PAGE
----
Letter to the Editor
I still blink back the tears after 20 years of emergency medicine. (“You're Too Nice to be an ER Doc,” EMN 2013;35:3; http://bit.ly/1hgpzFM.) It really is OK to let them see that you care and feel. You need to take a break when you can't feel anymore.
I did just that, and two years later I am back full-time in emergency medicine, a better person and a better doctor. I worked in a geriatric practice office, did inpatient hospice with great success, and was amazed when my patients would tell me that “no doctor has ever listened to me like you do. You really care.”
Establishing a rapport in two minutes or less is part of the art of medicine that we refine as ER docs. We don't have to be the uncaring, unfeeling cowboys of medicine that are very often depicted and that are almost expected by our patients and their families. We are there for them in ordinary as well as extraordinary times.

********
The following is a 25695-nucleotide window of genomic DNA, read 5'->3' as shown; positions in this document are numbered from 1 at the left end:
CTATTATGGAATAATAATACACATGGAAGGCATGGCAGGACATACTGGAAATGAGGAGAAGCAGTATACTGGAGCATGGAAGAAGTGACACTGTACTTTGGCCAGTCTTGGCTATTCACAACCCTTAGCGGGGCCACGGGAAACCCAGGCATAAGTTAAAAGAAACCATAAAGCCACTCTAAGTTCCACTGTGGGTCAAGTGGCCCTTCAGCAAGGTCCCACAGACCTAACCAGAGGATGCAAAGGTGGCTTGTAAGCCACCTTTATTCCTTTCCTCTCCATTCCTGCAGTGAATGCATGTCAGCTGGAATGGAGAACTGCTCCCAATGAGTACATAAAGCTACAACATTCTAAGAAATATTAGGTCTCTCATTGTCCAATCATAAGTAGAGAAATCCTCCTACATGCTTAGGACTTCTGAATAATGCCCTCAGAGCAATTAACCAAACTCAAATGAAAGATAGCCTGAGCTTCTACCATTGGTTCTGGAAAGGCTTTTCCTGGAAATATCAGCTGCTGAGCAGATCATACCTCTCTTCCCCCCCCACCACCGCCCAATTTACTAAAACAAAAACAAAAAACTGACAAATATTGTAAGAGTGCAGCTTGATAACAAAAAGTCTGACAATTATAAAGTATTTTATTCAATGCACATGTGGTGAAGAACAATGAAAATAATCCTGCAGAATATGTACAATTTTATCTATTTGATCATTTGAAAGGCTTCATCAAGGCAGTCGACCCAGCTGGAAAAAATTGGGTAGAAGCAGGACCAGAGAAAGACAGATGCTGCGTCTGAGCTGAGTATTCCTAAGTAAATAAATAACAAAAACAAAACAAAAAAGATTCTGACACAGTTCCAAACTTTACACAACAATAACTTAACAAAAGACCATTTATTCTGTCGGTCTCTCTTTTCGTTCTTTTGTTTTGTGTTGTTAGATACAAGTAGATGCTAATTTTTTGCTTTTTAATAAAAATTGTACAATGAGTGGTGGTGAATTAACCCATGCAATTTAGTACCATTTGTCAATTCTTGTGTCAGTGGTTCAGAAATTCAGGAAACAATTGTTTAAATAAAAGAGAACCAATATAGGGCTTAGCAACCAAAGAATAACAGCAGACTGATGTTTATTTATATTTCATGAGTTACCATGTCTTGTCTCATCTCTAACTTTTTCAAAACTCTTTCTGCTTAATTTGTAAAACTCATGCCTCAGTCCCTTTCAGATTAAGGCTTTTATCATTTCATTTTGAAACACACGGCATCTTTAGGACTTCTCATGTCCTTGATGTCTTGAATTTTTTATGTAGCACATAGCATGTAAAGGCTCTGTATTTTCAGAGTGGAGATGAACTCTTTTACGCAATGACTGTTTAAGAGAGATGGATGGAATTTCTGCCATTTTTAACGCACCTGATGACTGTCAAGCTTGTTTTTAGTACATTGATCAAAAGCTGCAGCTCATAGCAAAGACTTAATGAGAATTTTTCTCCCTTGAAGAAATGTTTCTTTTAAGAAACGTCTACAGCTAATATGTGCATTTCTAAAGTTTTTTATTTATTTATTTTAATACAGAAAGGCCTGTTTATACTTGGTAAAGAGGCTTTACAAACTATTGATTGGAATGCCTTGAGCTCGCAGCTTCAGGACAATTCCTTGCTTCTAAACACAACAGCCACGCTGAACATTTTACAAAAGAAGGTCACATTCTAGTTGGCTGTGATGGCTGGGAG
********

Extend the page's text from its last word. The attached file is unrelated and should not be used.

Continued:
We have opportunities to educate and encourage. Compassion, empathy and introspection together with knowledge and technical skills, the ability to think on our feet, to juggle multiple tasks, and to lead our teams ... that's an ER physician. In practicing our art, we should embrace it all.
Mary Mazza, DO